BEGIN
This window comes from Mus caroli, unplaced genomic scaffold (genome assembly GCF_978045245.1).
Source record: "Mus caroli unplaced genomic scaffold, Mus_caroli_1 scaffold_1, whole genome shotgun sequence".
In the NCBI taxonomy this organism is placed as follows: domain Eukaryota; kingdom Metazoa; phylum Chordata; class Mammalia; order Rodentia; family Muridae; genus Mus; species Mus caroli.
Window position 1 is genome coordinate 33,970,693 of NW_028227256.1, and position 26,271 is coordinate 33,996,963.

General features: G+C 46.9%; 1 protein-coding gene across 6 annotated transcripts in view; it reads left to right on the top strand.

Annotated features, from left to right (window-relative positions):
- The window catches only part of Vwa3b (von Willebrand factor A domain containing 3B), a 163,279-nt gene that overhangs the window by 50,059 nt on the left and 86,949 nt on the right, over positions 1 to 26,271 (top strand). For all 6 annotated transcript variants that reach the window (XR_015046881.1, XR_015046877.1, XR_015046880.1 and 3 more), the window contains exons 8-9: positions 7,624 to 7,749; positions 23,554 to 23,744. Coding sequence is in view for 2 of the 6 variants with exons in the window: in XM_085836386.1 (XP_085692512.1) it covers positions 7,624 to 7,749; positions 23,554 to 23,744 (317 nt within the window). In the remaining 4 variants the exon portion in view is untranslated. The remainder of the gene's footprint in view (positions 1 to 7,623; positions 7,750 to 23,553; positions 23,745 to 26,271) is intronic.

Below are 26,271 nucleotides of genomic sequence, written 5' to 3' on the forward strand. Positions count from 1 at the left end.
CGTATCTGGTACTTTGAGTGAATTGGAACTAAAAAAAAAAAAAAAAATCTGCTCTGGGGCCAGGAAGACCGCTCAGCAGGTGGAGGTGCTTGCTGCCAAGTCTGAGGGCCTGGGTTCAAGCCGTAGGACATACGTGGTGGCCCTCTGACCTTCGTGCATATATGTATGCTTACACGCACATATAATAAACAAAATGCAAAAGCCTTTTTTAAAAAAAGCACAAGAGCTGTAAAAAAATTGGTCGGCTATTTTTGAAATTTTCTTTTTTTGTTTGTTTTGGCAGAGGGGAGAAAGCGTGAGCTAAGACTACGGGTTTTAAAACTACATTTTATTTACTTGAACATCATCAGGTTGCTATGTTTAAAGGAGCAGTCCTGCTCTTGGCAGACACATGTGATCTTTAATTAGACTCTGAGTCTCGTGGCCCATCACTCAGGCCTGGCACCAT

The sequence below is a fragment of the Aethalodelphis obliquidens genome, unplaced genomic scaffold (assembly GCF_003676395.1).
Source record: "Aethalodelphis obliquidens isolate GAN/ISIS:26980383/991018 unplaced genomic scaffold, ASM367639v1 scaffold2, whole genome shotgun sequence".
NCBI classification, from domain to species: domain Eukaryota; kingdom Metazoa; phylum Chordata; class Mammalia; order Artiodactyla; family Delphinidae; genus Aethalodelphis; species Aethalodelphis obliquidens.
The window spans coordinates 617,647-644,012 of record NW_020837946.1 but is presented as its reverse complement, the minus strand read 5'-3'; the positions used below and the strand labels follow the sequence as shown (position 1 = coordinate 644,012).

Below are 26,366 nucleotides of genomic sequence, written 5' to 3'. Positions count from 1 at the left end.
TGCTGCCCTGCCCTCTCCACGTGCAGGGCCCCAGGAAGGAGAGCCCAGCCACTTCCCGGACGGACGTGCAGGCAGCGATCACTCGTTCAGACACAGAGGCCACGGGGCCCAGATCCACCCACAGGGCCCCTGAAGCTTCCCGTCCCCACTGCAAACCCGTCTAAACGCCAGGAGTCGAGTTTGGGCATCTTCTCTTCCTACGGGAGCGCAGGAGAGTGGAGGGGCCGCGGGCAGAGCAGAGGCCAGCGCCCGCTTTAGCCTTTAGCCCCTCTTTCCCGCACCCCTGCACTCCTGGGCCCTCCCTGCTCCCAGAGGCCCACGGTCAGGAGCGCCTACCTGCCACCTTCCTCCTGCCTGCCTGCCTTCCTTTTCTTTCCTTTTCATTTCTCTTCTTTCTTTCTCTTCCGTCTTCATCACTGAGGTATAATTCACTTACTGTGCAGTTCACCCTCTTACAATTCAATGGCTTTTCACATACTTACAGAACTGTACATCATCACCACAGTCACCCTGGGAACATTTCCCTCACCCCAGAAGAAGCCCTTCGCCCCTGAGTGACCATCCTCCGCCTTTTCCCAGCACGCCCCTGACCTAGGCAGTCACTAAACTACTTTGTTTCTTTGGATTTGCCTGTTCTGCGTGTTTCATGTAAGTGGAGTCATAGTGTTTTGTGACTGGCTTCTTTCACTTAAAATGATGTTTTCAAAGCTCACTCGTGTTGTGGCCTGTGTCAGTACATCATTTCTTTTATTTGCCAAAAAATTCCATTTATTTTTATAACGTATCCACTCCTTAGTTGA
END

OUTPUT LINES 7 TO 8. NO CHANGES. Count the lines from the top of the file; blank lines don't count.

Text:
- The window catches only part of Vwa3b (von Willebrand factor A domain containing 3B), a 163,279-nt gene that overhangs the window by 50,059 nt on the left and 86,949 nt on the right, over positions 1 to 26,271 (top strand). For all 6 annotated transcript variants that reach the window (XR_015046881.1, XR_015046877.1, XR_015046880.1 and 3 more), the window contains exons 8-9: positions 7,624 to 7,749; positions 23,554 to 23,744. Coding sequence is in view for 2 of the 6 variants with exons in the window: in XM_085836386.1 (XP_085692512.1) it covers positions 7,624 to 7,749; positions 23,554 to 23,744 (317 nt within the window). In the remaining 4 variants the exon portion in view is untranslated. The remainder of the gene's footprint in view (positions 1 to 7,623; positions 7,750 to 23,553; positions 23,745 to 26,271) is intronic.

Below are 26,271 nucleotides of genomic sequence, written 5' to 3' on the forward strand. Positions count from 1 at the left end.